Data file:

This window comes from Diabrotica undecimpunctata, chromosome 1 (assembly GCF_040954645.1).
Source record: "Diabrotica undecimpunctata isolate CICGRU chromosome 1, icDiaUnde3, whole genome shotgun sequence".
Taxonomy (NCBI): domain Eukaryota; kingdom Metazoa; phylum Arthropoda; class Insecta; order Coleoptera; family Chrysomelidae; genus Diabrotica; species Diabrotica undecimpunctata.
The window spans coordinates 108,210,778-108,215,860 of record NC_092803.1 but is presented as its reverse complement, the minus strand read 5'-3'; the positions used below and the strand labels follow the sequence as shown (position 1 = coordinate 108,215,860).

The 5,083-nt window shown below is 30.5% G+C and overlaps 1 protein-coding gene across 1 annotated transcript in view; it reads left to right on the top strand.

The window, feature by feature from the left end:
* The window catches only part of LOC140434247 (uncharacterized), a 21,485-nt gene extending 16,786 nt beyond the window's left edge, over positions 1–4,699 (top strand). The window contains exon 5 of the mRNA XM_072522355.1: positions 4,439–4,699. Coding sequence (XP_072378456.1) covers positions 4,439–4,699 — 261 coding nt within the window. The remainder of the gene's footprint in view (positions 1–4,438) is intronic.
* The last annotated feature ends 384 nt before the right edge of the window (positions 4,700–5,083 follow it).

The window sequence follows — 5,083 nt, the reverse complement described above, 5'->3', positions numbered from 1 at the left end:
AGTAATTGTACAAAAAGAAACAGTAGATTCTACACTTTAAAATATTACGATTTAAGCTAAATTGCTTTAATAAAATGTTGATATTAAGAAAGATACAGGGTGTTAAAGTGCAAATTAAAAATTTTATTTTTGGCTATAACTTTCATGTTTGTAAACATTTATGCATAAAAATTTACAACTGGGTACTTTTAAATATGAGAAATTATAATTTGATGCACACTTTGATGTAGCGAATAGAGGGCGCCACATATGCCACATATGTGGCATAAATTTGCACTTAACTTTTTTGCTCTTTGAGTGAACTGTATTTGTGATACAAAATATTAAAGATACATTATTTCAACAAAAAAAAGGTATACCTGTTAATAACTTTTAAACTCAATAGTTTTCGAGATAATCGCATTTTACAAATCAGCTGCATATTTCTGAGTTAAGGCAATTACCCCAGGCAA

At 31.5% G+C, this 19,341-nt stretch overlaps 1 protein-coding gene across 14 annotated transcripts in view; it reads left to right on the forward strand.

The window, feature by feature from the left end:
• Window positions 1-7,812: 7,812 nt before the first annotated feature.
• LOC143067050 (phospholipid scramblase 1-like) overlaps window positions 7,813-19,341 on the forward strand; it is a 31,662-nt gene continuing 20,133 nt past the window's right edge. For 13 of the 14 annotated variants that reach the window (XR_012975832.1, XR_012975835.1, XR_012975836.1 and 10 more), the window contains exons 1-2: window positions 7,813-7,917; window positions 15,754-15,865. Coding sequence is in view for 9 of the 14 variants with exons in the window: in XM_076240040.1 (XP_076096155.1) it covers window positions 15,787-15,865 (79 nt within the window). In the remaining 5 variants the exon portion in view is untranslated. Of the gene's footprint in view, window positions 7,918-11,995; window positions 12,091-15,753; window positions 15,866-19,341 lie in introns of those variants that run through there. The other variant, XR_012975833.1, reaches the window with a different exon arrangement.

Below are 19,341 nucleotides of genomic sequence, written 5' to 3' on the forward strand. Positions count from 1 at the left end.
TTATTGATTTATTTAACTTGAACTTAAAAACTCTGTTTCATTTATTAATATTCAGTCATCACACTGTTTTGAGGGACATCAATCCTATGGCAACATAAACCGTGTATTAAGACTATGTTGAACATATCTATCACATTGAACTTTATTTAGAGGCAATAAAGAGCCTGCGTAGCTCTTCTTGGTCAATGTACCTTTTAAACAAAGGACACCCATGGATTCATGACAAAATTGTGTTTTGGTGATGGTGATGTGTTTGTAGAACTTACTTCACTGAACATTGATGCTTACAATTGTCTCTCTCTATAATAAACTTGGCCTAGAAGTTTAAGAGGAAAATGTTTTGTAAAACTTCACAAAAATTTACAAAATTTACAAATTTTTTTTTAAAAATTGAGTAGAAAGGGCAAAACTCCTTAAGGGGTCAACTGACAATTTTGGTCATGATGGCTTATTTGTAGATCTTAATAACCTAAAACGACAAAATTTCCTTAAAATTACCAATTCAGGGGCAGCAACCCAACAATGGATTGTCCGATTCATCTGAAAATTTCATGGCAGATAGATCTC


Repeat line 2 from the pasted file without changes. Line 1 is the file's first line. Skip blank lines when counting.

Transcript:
Source record: "Diabrotica undecimpunctata isolate CICGRU chromosome 1, icDiaUnde3, whole genome shotgun sequence".